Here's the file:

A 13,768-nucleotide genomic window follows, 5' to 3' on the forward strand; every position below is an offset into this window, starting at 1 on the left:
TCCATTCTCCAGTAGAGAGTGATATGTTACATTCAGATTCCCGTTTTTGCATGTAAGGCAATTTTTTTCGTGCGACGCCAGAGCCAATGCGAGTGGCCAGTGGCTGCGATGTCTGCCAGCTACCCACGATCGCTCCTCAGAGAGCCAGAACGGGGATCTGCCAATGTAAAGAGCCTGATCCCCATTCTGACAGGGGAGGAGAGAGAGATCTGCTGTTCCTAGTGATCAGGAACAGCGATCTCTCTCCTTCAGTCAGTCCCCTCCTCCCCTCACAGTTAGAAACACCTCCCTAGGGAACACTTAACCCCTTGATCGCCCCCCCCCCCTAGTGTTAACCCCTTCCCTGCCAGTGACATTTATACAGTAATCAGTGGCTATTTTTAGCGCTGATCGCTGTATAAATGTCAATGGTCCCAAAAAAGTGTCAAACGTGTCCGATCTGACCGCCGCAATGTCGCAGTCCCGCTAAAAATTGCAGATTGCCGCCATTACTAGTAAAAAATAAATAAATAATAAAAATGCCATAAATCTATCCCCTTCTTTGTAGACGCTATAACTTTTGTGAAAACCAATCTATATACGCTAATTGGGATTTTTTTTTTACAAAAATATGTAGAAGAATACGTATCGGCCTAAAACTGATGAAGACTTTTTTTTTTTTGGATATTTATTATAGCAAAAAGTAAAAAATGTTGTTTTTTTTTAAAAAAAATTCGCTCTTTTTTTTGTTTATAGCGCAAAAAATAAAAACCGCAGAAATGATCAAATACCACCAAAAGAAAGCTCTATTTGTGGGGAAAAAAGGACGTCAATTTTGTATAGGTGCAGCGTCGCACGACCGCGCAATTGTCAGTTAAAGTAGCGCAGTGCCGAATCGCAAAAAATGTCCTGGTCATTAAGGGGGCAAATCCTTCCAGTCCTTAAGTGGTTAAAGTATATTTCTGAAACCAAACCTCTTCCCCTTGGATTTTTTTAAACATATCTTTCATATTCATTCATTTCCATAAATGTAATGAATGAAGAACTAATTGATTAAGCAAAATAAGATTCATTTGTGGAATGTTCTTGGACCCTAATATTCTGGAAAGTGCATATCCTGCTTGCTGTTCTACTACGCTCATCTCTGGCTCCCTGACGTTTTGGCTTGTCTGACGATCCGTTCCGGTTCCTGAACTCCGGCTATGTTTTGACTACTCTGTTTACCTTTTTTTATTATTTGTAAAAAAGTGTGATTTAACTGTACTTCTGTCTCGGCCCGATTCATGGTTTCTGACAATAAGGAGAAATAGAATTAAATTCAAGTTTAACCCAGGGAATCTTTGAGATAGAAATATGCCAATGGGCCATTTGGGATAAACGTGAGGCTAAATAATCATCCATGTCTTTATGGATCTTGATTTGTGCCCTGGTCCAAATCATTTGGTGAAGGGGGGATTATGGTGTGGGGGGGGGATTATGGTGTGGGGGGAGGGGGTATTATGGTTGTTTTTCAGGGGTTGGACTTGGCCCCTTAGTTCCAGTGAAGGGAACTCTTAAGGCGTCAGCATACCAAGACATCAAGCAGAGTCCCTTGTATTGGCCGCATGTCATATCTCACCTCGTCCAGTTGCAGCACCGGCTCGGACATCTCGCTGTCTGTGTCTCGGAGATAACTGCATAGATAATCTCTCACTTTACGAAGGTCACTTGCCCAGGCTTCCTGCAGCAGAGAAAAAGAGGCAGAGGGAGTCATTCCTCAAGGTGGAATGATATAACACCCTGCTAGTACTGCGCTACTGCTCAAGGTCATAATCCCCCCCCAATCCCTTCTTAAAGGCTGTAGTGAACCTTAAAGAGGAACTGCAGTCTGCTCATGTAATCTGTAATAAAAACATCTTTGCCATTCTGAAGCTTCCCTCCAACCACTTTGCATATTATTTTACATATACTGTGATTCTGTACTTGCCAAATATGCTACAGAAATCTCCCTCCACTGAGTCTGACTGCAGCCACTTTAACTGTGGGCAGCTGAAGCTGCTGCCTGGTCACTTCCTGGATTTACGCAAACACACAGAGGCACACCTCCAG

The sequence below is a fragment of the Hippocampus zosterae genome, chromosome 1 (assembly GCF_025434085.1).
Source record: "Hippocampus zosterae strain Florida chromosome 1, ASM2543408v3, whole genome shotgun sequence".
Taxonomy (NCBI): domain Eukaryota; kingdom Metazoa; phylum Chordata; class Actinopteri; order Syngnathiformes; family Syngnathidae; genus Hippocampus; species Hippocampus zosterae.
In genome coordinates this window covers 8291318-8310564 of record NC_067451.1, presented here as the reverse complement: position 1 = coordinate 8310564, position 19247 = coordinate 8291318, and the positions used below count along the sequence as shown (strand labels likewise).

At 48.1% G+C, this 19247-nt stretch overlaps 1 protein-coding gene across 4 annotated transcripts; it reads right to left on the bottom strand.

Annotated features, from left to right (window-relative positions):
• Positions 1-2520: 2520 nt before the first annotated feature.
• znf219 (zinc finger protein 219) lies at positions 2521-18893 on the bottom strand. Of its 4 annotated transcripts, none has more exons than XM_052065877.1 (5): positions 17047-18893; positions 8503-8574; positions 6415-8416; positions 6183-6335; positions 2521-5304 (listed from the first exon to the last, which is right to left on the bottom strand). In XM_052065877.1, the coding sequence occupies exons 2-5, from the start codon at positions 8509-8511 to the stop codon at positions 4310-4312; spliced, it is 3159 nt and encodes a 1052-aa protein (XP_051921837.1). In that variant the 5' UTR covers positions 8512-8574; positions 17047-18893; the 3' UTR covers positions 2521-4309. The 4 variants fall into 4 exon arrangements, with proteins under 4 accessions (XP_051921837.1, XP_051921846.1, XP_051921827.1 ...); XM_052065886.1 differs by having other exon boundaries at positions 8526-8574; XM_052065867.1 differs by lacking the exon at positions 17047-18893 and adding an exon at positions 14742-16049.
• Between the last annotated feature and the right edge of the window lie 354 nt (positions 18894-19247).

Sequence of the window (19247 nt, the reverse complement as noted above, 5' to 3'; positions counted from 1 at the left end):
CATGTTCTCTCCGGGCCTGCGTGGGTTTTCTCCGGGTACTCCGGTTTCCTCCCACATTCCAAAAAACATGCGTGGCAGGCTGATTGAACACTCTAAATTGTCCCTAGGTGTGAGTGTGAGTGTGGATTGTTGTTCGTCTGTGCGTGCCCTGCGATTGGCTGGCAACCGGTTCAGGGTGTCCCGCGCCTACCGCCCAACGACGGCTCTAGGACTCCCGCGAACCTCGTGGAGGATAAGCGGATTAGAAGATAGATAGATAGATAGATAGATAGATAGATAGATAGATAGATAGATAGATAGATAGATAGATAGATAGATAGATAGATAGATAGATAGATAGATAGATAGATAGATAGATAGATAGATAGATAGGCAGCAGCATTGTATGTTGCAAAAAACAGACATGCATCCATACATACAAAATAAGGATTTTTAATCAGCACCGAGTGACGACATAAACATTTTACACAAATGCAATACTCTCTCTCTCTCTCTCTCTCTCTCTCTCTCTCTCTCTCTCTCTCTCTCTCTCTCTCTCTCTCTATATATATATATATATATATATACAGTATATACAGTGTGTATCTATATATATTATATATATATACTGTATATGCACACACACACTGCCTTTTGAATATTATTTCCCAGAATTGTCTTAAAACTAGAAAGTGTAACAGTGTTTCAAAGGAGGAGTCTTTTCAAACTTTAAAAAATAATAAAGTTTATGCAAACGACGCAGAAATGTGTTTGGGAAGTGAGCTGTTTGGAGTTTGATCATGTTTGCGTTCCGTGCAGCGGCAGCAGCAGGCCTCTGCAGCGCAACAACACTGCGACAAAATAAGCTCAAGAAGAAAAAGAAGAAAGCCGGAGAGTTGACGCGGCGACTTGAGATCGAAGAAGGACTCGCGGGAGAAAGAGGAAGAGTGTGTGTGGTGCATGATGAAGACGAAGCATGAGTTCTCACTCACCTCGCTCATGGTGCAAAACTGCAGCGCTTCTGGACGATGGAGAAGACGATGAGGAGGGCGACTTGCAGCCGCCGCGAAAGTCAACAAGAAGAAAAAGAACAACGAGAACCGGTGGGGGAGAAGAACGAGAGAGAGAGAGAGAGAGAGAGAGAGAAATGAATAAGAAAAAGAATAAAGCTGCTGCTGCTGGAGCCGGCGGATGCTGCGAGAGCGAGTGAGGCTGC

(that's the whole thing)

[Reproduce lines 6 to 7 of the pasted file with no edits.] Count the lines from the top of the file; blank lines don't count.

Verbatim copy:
In genome coordinates this window covers 8291318-8310564 of record NC_067451.1, presented here as the reverse complement: position 1 = coordinate 8310564, position 19247 = coordinate 8291318, and the positions used below count along the sequence as shown (strand labels likewise).

At 48.1% G+C, this 19247-nt stretch overlaps 1 protein-coding gene across 4 annotated transcripts; it reads right to left on the bottom strand.